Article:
Pup Catching Birds
A common question I’m asked is whether there is harm in a puppy catching a bird. The theory is that if a puppy catches a bird it will be much harder to get the puppy to remain steady on point during future training. For the puppy, busting, chasing and catching a bird is much more fun than standing on-point. I should mention that the issue of catching birds is almost exclusively with pen-raised birds. It very seldom happens with wild birds. In today’s modern world, very few gun dog owners have the opportunity to train exclusively on wild birds.
As we’ve discussed many times in this column, all dogs are different. There are very few rules that apply uniformly to all dogs. Some dogs become steady on-point naturally and others require more time and training. Let’s look carefully at this question of catching a bird.
As we discussed in last month’s column on steadiness, the natural instinct of the predator (our puppy) is to chase and catch their prey (the bird). However, for the pointing dog, this doesn’t provide the hunter with an opportunity to harvest game. Instead, if chasing and busting takes place, we have a very helter-skelter situation in the field.
Some trainers feel that once your pup catches a bird, you’ll spend the remainder of the pup’s career afield trying to correct the chase. If it only happens once or twice during training, I don’t feel that’s true for the majority of pointing dogs with reasonable genetics and proper training. Another philosophy is that a pup needs to chase and catch birds to develop the prey instinct. For most dogs, remove the “catch” from the sentence and I’m fine with that statement.
Another factor in this equation is the quality of the pen-raised birds being used. The best birds are those that have been flight conditioned in their confinement. Large scale bird propagators use large fenced areas to force the birds to fly and, therefore, strengthen the wings. Try to get flight-conditioned birds. Also, I’ve found that chukar are harder for a puppy to catch. We allow our puppies to chase chukar around the yard; they never catch them. Once the pup learns they’re not going to catch the bird, they’ll start flash-pointing and then elongating their point. The bird is teaching the puppy to point. And, it’s all been done without the pup every tasting a bird.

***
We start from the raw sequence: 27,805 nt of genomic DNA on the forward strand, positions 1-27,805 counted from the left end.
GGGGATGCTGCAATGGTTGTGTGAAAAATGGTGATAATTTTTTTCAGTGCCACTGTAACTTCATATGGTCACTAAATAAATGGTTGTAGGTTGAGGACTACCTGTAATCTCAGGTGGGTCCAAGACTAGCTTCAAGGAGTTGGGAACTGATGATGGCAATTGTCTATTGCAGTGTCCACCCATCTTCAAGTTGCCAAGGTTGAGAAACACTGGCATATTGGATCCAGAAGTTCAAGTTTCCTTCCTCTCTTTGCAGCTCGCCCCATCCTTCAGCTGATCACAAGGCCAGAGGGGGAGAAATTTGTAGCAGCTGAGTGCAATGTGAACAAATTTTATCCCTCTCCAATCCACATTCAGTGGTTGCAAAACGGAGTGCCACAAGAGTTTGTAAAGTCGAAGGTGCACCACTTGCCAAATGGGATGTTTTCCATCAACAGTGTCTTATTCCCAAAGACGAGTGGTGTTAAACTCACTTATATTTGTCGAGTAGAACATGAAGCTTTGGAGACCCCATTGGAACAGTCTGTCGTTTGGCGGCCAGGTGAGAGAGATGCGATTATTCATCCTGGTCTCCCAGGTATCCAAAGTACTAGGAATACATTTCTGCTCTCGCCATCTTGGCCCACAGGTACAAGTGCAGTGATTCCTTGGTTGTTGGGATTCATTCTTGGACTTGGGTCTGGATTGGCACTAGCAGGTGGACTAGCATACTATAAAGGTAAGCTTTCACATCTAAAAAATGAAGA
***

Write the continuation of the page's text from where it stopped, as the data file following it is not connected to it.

If the pup does catch the bird, don’t make a big issue out of the transgression. If you scold the pup, he’ll think birds are a bad thing and to avoid them. That’s not good. If you teach the pup that birds are bad, you’ll have a blinker on your hands. A blinking dog, once it scents a bird, will avoid it by pretending it doesn’t exist. Simply and gently, take the bird from the pup without praise or condemnation.
Having said all of the above, having a bird in a pup’s mouth is the ultimate reward for their work and pushes the prey drive even more. However, we control this through the retrieve training process. First, however, we need to get our pup conditioned to the gunfire. After carefully conditioning your pup to gun fire, begin shooting birds that have been handled properly by the pup. Send the pup for the retrieve. They’ll eagerly mouth the bird and taste the feathers. Unless you have a natural retriever, you may not get a complete retrieve. A proper retrieve is a completely different subject and needs a separate column. At this point, you simply want the pup to taste the bird that has been shot.
In summary, if the pup runs down one or two birds and resulting in a catch, it will take a little more work to steady-up the dog but it’s not a disaster. Continuous catching will provide a greater challenge in steadying your pointing dog.
Copyright 2017 Paul Fuller
Paul Fuller is a life-long sportsman. He’s been an outdoor writer since 1971. He’s the host and producer of the award winning Bird Dogs Afield TV show (www.birddogsafield.com) and produced the epic video Grouse, Guns & Dogs. Paul shot over his first German shorthaired pointer in 1961. Paul may be reached at firstname.lastname@example.org.